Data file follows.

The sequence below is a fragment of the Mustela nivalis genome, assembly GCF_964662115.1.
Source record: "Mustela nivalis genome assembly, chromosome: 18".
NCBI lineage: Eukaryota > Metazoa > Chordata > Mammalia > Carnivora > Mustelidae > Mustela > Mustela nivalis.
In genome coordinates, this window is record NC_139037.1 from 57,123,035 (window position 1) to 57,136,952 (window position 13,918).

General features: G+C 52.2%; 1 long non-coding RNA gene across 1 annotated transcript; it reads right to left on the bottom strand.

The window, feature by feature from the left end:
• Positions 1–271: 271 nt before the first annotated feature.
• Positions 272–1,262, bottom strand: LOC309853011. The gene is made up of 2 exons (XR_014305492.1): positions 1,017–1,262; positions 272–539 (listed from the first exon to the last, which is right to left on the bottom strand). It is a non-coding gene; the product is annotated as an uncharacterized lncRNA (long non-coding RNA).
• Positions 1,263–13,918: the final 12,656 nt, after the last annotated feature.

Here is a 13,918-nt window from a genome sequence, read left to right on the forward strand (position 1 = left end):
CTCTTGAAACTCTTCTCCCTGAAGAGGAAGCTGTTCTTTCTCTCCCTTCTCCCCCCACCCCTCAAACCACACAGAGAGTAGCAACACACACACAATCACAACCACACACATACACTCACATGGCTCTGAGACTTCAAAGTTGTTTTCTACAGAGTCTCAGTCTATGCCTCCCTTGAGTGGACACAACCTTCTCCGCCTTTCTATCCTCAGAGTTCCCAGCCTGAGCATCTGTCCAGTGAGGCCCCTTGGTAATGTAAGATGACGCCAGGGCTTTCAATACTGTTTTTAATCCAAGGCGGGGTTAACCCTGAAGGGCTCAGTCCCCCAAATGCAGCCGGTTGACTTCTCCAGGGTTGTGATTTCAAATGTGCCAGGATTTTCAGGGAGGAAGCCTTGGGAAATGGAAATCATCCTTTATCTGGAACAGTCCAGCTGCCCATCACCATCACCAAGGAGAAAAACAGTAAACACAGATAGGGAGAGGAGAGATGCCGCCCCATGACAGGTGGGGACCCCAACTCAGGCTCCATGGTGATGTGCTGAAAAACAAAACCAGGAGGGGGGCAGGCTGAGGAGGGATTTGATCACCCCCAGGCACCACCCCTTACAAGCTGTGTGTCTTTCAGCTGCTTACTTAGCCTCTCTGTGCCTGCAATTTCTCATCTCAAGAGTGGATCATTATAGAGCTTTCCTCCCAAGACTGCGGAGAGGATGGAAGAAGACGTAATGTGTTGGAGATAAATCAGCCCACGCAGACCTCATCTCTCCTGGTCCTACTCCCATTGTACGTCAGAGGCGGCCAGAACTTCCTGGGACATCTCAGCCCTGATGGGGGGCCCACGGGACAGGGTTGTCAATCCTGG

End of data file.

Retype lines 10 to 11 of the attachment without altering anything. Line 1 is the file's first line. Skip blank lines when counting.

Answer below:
Here is a 13,918-nt window from a genome sequence, read left to right on the forward strand (position 1 = left end):
CTCTTGAAACTCTTCTCCCTGAAGAGGAAGCTGTTCTTTCTCTCCCTTCTCCCCCCACCCCTCAAACCACACAGAGAGTAGCAACACACACACAATCACAACCACACACATACACTCACATGGCTCTGAGACTTCAAAGTTGTTTTCTACAGAGTCTCAGTCTATGCCTCCCTTGAGTGGACACAACCTTCTCCGCCTTTCTATCCTCAGAGTTCCCAGCCTGAGCATCTGTCCAGTGAGGCCCCTTGGTAATGTAAGATGACGCCAGGGCTTTCAATACTGTTTTTAATCCAAGGCGGGGTTAACCCTGAAGGGCTCAGTCCCCCAAATGCAGCCGGTTGACTTCTCCAGGGTTGTGATTTCAAATGTGCCAGGATTTTCAGGGAGGAAGCCTTGGGAAATGGAAATCATCCTTTATCTGGAACAGTCCAGCTGCCCATCACCATCACCAAGGAGAAAAACAGTAAACACAGATAGGGAGAGGAGAGATGCCGCCCCATGACAGGTGGGGACCCCAACTCAGGCTCCATGGTGATGTGCTGAAAAACAAAACCAGGAGGGGGGCAGGCTGAGGAGGGATTTGATCACCCCCAGGCACCACCCCTTACAAGCTGTGTGTCTTTCAGCTGCTTACTTAGCCTCTCTGTGCCTGCAATTTCTCATCTCAAGAGTGGATCATTATAGAGCTTTCCTCCCAAGACTGCGGAGAGGATGGAAGAAGACGTAATGTGTTGGAGATAAATCAGCCCACGCAGACCTCATCTCTCCTGGTCCTACTCCCATTGTACGTCAGAGGCGGCCAGAACTTCCTGGGACATCTCAGCCCTGATGGGGGGCCCACGGGACAGGGTTGTCAATCCTGG